So I created this topic mainly for all the other Pokémon fans here on the forum. Ramble away your Pokéfanatic passion!
Here's a comparison from my personal collections between the original Japanese versions of the first four classic Pocket Monster cartridges (top) for the Nintendo Game Boy and their international counterparts (bottom). From the top left to right are ポケットモンスター 赤、 ポケットモンスター 緑、 ポケットモンスター 青、 ポケットモンスター ピカチュウ - Pocket Monster Aka, Pocket Monster Midori, Pocket Monster Ao, Pocket Monster Pikachu - in the order of the games that were released. The English versions of the games are Pokémon Red Version, Pokémon Green Version*, Pokémon Blue Version and Pokémon Yellow Version: Special Pikachu Edition, respectively.
As you can see, the authentic Japanese cartridges kept the standard grey while the international ones were coated with with the colours congruent with their title names. However, there are actually numerous other differences within the games themselves besides the languages and cartridge designs. In fact, the Pokémon Green Version was actually released as Pokémon Blue Version in the west! In other words, the international Pokémon Blue Version and the Japanese Pocket Monster Ao (Japanese Pokémon Blue) are NOT the same games AT ALL! So for those of you who may be confused by this fact, I will briefly go through the history below to clear up the confusion.
The Pokémon franchise was created by Game Freak Inc. (株式會社ゲームフリーク), a Japanese second-part video game developer for Nintendo from the Setagaya Ward of Tokyo. Founded by Tajiri Satoshi, Sugimori Ken and Masuda Junichi in and incorporated in 1989, the company began as a publisher for video gaming magazines. The Pocket Monster series, which would later on be known internationally as Pokémon, originated as a concept by Mr. Tajiri for a story about humans capturing and befriending wild monsters. The idea was partially based on memories of his childhood hobby in which he loved to collect insects and observe their behaviours and physical traits just before releasing them. But developments did not begin until the early 1990s.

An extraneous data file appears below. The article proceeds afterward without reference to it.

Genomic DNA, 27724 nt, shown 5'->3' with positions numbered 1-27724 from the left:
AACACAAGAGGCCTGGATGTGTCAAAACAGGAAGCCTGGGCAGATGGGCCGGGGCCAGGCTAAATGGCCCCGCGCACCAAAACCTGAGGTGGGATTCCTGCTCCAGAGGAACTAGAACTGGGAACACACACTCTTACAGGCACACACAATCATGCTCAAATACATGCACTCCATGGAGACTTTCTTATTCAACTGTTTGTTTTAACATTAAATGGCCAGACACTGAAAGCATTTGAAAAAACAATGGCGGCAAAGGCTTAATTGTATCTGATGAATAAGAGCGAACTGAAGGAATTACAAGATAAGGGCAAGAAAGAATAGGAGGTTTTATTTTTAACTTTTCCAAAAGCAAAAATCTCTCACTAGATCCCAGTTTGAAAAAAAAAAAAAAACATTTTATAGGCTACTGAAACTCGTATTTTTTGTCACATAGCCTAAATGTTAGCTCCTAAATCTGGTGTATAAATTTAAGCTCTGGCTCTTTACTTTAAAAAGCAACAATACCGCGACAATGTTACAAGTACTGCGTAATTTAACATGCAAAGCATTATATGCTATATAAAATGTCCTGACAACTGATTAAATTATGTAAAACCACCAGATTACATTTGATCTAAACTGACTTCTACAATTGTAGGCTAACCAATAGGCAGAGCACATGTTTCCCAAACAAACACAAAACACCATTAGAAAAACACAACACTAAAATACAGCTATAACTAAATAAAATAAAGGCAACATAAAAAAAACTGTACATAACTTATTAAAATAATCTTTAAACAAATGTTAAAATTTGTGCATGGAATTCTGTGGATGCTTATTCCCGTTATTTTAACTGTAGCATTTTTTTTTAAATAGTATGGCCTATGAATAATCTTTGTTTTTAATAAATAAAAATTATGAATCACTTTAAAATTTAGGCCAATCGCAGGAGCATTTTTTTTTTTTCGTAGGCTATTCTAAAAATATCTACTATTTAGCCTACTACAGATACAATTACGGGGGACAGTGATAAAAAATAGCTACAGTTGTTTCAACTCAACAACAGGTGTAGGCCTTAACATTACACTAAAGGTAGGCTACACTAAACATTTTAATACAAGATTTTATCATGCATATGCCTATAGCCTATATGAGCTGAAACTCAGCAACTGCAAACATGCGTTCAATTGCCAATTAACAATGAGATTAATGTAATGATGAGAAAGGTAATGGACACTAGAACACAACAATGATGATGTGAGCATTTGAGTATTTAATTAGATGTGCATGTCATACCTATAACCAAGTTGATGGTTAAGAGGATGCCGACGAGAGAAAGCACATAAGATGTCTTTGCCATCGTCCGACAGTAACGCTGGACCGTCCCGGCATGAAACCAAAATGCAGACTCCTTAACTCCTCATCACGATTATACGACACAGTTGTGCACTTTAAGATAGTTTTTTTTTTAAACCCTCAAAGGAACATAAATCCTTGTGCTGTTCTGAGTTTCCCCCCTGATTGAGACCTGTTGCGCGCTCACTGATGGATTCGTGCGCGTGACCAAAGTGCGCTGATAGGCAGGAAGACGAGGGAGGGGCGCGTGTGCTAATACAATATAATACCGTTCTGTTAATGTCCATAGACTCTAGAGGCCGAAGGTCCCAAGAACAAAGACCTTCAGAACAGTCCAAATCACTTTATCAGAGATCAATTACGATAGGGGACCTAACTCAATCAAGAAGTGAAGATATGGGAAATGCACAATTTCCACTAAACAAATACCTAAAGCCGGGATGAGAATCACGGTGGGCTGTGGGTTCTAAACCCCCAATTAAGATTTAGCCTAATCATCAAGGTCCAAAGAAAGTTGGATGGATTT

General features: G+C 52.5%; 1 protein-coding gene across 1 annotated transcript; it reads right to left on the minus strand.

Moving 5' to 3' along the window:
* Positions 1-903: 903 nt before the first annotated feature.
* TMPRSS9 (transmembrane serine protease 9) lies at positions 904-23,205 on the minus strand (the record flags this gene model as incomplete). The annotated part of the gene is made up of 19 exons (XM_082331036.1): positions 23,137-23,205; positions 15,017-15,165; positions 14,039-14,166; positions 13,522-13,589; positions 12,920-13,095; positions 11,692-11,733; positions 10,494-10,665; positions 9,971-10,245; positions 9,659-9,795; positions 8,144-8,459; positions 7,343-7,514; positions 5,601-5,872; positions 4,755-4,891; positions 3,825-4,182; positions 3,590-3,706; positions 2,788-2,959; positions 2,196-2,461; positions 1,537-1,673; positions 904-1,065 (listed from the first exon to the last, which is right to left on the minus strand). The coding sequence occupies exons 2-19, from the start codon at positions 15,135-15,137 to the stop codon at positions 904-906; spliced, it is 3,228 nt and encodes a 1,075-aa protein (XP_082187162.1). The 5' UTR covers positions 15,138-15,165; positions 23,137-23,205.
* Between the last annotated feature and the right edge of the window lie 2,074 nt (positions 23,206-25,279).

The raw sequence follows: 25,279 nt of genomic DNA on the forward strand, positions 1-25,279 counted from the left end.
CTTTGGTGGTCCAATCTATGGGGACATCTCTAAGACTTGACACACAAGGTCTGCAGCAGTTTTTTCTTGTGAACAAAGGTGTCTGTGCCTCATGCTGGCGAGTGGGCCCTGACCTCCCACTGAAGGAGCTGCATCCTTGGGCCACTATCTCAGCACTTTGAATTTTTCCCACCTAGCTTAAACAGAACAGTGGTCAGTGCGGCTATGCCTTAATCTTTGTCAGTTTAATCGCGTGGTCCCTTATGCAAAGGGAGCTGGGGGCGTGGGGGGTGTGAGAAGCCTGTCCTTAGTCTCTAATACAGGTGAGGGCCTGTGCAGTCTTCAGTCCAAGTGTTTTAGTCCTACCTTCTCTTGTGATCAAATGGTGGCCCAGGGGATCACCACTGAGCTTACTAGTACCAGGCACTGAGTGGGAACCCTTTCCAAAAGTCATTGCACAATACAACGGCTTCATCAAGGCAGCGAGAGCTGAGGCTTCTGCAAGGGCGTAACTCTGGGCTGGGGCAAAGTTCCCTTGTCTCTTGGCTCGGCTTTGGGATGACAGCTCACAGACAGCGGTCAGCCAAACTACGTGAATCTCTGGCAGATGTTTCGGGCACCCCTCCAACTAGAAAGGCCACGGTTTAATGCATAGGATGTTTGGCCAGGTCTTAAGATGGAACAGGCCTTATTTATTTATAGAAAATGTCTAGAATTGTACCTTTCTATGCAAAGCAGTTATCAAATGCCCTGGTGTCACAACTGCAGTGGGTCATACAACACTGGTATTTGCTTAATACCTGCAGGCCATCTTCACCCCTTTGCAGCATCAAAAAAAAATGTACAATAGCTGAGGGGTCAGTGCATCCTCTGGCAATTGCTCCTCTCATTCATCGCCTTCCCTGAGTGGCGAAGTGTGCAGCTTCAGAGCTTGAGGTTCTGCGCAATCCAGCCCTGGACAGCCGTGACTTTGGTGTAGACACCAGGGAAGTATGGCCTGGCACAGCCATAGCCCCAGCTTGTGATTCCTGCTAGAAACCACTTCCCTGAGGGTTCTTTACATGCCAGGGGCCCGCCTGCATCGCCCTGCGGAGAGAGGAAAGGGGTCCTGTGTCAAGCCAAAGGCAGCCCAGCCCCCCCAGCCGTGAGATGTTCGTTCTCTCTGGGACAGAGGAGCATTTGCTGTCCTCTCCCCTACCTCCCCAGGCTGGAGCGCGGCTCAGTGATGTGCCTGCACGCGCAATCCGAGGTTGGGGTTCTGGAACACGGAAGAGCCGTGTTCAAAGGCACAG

In their early days, the Pokémon project began under the name Capsule Monsters, a reference to the capturing mechanism later on known as the Poké Ball. Unfortunately, the developers later on realized that the name Capsule Monster was already copyrighted so Tajiri had to change it. After a series of possible alternate names were proposed to him, he decided to go with Pocket Monster. The project took off in 1991 and the first two games, Pocket Monster Aka and Pocket Monster Midori (or Pokémon Red Version and Pokémon Green Version) were finally released in Japan on February 27, 1996. During the development, the team led by Game Freak was under a lot of pressures due to the low finances of the company causing many of the staffs to leave for other employment opportunities. Those that stayed worked long hours while Tajiri himself sacrificed his own paycheck. Yes, the founder was literally working unpaid hours, investing his time and passion into the project.